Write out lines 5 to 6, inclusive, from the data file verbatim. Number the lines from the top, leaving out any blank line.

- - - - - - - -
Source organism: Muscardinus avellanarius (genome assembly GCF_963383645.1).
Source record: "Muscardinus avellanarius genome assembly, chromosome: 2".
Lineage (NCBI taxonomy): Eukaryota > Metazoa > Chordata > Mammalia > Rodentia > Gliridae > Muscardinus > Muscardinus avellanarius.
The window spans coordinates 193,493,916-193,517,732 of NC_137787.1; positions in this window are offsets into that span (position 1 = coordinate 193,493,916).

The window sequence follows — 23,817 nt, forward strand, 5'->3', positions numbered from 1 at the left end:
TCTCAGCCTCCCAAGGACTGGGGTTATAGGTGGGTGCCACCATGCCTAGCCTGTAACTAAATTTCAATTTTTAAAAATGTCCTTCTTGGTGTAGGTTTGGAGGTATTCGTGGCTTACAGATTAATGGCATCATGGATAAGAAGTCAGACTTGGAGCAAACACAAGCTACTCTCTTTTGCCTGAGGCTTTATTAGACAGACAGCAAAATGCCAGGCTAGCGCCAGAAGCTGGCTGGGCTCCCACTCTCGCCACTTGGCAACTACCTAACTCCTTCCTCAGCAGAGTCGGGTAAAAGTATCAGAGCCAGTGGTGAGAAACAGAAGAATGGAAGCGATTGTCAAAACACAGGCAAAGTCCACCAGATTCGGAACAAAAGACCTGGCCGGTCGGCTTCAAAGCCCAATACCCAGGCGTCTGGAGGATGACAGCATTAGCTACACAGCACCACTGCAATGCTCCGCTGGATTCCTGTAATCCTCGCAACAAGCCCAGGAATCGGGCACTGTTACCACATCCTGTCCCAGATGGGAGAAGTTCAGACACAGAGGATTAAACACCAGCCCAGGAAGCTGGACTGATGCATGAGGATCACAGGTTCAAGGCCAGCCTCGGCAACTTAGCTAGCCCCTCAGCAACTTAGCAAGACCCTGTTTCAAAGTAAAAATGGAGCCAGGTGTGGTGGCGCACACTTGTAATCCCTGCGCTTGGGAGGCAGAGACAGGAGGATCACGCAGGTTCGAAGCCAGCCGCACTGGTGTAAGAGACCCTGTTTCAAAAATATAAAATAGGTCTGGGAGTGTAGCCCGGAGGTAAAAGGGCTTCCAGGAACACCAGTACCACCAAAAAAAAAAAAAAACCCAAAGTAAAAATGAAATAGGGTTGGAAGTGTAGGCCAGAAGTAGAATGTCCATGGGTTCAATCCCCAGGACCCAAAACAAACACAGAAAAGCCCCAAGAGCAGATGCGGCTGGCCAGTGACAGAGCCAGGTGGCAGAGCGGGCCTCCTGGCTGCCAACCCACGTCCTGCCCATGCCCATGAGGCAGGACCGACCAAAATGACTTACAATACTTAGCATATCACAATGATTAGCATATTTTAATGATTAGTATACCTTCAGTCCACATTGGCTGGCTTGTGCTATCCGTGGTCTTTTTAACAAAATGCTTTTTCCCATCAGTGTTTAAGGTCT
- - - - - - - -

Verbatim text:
The window sequence follows — 23,817 nt, forward strand, 5'->3', positions numbered from 1 at the left end:
TCTCAGCCTCCCAAGGACTGGGGTTATAGGTGGGTGCCACCATGCCTAGCCTGTAACTAAATTTCAATTTTTAAAAATGTCCTTCTTGGTGTAGGTTTGGAGGTATTCGTGGCTTACAGATTAATGGCATCATGGATAAGAAGTCAGACTTGGAGCAAACACAAGCTACTCTCTTTTGCCTGAGGCTTTATTAGACAGACAGCAAAATGCCAGGCTAGCGCCAGAAGCTGGCTGGGCTCCCACTCTCGCCACTTGGCAACTACCTAACTCCTTCCTCAGCAGAGTCGGGTAAAAGTATCAGAGCCAGTGGTGAGAAACAGAAGAATGGAAGCGATTGTCAAAACACAGGCAAAGTCCACCAGATTCGGAACAAAAGACCTGGCCGGTCGGCTTCAAAGCCCAATACCCAGGCGTCTGGAGGATGACAGCATTAGCTACACAGCACCACTGCAATGCTCCGCTGGATTCCTGTAATCCTCGCAACAAGCCCAGGAATCGGGCACTGTTACCACATCCTGTCCCAGATGGGAGAAGTTCAGACACAGAGGATTAAACACCAGCCCAGGAAGCTGGACTGATGCATGAGGATCACAGGTTCAAGGCCAGCCTCGGCAACTTAGCTAGCCCCTCAGCAACTTAGCAAGACCCTGTTTCAAAGTAAAAATGGAGCCAGGTGTGGTGGCGCACACTTGTAATCCCTGCGCTTGGGAGGCAGAGACAGGAGGATCACGCAGGTTCGAAGCCAGCCGCACTGGTGTAAGAGACCCTGTTTCAAAAATATAAAATAGGTCTGGGAGTGTAGCCCGGAGGTAAAAGGGCTTCCAGGAACACCAGTACCACCAAAAAAAAAAAAAAACCCAAAGTAAAAATGAAATAGGGTTGGAAGTGTAGGCCAGAAGTAGAATGTCCATGGGTTCAATCCCCAGGACCCAAAACAAACACAGAAAAGCCCCAAGAGCAGATGCGGCTGGCCAGTGACAGAGCCAGGTGGCAGAGCGGGCCTCCTGGCTGCCAACCCACGTCCTGCCCATGCCCATGAGGCAGGACCGACCAAAATGACTTACAATACTTAGCATATCACAATGATTAGCATATTTTAATGATTAGTATACCTTCAGTCCACATTGGCTGGCTTGTGCTATCCGTGGTCTTTTTAACAAAATGCTTTTTCCCATCAGTGTTTAAGGTCT